- Nov 24, 2014
- Reaction score
he's gone past teh event horizon can't reach him
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Right. Great for you and your pristine weekend, but too bad for your Tuesday that it was spent revisiting and compiling past posts in some strange exercise in preachy smugness....I think his skateboards r stupid and don’t care for teapots but I don’t spend my weekend insulting the guy and making fun of him for thinking his daughter said something cute but hey that’s just me.
It's pretty easy to do yourself if you have the right materials and a few simple tools.Does anybody on this threak upholster stuff themselves? Is it possible to do small jobs DIY like non-removable dining seat cushions? Does anybody have go-to upholsterers? If so, what does somebody good cost in civilization? (i.e. NY, LA).
We're reupholstering the cushions for a set of scissor chairs (in a Folke Ohlsson style) and totally reupholstering a pair of mini club chairs that belonged to my wife's great grandparents. Thinking a large scale, sandy herringbone for the scissors and off-white wool boucle for the club chairs.Does anybody on this threak upholster stuff themselves? Is it possible to do small jobs DIY like non-removable dining seat cushions? Does anybody have go-to upholsterers? If so, what does somebody good cost in civilization? (i.e. NY, LA).
We did a set of dining chairs, and that was easy. We paid someone else to do some lounge chairs.Does anybody on this threak upholster stuff themselves? Is it possible to do small jobs DIY like non-removable dining seat cushions? Does anybody have go-to upholsterers? If so, what does somebody good cost in civilization? (i.e. NY, LA).
So that teapot is actually from circa the 11th century? Not just in the style of that time period? Wow.An antique dealer in Austria.
The most interesting thing about these qingbai pieces is that they aren’t that rare. By the 10-11th century in the Song Dynasty, porcelain and ceramics of high quality were already being mass-produced. This little dish is one of millions made at the time and was likely used by a peasant family. They now get dug up from the ground fairly regularly. Sometimes random antique dishes and bowls are still found being used. It’s a testament to the technology and workmanship of the time that these ceramics have survived for a millennium often looking virtually new.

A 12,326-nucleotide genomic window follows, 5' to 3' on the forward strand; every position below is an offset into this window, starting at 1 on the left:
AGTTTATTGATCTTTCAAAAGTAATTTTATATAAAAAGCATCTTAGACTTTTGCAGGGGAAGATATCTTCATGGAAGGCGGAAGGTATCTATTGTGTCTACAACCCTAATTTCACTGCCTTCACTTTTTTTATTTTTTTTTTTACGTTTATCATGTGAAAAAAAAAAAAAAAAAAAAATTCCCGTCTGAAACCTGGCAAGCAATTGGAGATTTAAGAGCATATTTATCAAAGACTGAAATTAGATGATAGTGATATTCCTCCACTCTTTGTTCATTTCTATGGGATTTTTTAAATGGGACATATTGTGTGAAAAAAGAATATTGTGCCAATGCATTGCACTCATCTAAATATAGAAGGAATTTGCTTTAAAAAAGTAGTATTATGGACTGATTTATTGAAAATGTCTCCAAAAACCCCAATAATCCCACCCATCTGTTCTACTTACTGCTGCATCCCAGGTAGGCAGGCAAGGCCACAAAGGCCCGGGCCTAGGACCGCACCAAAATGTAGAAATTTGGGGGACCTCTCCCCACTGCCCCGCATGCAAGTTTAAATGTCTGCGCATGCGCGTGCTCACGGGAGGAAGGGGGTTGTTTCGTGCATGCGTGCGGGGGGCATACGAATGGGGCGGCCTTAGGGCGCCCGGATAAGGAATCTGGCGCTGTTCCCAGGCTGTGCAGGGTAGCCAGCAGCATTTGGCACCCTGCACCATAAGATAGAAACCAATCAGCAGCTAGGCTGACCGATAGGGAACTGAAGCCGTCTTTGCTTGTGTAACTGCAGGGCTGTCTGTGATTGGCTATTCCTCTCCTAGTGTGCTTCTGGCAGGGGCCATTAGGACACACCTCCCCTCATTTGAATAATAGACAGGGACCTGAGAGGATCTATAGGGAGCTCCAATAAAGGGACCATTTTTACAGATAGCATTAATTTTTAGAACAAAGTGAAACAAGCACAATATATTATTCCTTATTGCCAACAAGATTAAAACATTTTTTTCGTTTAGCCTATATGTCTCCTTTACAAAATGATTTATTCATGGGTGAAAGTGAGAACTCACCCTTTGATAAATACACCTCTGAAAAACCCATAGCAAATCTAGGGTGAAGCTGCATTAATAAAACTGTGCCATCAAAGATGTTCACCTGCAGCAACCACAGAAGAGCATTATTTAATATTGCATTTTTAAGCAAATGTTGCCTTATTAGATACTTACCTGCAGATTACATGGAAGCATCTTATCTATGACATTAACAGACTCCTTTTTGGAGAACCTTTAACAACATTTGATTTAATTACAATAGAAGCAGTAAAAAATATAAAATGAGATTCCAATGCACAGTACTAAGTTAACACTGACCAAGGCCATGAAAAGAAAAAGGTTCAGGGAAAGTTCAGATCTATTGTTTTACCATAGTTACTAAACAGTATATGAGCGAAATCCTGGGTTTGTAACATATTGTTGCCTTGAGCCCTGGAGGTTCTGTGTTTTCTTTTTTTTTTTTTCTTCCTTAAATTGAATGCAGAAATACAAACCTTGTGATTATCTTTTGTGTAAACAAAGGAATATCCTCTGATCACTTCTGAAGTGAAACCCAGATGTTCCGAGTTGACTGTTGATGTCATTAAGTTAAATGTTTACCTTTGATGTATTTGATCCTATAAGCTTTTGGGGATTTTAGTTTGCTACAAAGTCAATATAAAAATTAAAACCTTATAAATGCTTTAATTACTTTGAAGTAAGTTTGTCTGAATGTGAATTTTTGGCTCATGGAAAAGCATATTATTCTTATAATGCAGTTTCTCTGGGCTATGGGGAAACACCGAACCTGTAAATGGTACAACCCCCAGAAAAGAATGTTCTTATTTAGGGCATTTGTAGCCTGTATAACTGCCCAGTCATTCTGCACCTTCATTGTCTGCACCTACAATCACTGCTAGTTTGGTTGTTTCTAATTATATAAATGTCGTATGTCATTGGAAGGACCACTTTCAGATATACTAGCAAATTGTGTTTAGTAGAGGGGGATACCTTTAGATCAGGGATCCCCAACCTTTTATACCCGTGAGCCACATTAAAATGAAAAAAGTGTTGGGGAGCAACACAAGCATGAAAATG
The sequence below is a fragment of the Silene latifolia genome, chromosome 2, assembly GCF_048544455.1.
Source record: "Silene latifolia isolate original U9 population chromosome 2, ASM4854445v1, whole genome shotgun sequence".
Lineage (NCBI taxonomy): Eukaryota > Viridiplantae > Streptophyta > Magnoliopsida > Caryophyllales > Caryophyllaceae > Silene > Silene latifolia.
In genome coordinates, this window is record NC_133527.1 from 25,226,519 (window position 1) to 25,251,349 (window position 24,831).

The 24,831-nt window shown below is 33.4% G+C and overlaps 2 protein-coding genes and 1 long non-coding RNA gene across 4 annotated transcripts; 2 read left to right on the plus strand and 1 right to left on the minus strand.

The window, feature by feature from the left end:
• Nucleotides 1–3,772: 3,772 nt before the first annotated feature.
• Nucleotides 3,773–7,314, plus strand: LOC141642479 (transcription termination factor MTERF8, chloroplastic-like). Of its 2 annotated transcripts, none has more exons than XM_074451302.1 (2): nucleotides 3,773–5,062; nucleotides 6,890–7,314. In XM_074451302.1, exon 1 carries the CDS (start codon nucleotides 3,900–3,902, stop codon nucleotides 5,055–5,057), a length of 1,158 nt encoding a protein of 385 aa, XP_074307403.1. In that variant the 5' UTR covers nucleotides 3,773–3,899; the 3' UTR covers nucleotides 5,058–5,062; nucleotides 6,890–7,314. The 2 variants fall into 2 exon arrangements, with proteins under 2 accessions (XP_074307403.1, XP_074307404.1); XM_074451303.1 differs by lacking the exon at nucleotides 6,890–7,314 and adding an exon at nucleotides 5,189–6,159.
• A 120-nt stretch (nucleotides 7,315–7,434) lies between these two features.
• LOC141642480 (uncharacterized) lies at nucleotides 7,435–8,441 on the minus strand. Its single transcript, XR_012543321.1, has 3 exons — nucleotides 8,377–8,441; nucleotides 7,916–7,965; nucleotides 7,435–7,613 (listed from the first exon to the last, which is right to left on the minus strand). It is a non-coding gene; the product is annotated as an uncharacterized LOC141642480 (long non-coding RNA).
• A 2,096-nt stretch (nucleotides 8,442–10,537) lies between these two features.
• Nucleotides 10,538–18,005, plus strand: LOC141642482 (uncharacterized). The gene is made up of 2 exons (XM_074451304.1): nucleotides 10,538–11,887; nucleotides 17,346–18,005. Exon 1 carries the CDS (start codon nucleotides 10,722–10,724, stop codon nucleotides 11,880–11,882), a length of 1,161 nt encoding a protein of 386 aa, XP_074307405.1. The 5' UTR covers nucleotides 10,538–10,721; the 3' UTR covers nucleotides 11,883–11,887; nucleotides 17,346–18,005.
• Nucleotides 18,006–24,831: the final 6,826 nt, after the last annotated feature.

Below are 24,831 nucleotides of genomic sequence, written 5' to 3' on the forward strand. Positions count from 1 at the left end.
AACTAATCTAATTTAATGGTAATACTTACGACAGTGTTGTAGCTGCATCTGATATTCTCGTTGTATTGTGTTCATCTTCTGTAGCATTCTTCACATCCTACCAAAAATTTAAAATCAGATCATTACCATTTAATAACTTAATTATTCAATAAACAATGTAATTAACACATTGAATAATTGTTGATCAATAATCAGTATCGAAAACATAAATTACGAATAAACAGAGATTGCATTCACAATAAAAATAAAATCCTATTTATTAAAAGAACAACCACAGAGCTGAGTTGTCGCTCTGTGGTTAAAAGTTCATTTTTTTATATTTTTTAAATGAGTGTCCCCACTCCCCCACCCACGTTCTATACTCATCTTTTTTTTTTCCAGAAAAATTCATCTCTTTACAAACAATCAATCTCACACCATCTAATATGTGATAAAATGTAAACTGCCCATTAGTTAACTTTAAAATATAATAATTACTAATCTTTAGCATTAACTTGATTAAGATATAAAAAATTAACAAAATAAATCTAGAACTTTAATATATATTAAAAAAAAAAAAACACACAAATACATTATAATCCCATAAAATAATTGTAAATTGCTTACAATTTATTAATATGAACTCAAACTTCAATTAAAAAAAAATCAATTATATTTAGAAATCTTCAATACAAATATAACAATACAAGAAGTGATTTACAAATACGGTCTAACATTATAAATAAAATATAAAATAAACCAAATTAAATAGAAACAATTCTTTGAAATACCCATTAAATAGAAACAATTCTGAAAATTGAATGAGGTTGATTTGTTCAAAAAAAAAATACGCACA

Happily, due to sheer quantity and the fact that the Chinese themselves do not consider ordinary peasant ware of any particular artistic or archaeological value, prices are quite reasonable. Obviously it would be a different story if looking at Imperial pieces from the same time period, in which case you’d have to pay tens of millions for a tiny bowl.
In Chinese tea tradition, very old implements are highly prized. Qing Dynasty zisha teapots are obviously a focus, but so are Song or Ming Dynasty porcelain dishes and bowls for use as tea boats.
as a post-pandemic project i think i might try to organize a retrospective for an artist whose work should probably be better known.
This sounds very cool. Is this a local artist? Would this be sort of a personal project of your own for your own satisfaction... A labor of love? If so it sounds like it would be quite a contribution to the local art community.i'd come into a few pieces and the more time i spent with them i began to realize the work was special and really good. unfortunately the artist died some time ago, and somehow in the course of my poking around i could see how his work fit into a bigger, surprisingly vibrant circle (maybe even a school)
and so i started meeting and buying from his contemporaries, and i'd talk about how i found them and they'd light up at hearing old friends' names, and i felt i could really begin to see the current, and also where i might start sourcing and collating and shaping an exhibit. if that dig yields the quality of the work that i already have it would be a lot of fun i think and it would be just awesome to kick some of that enthusiasm into the future. we will see.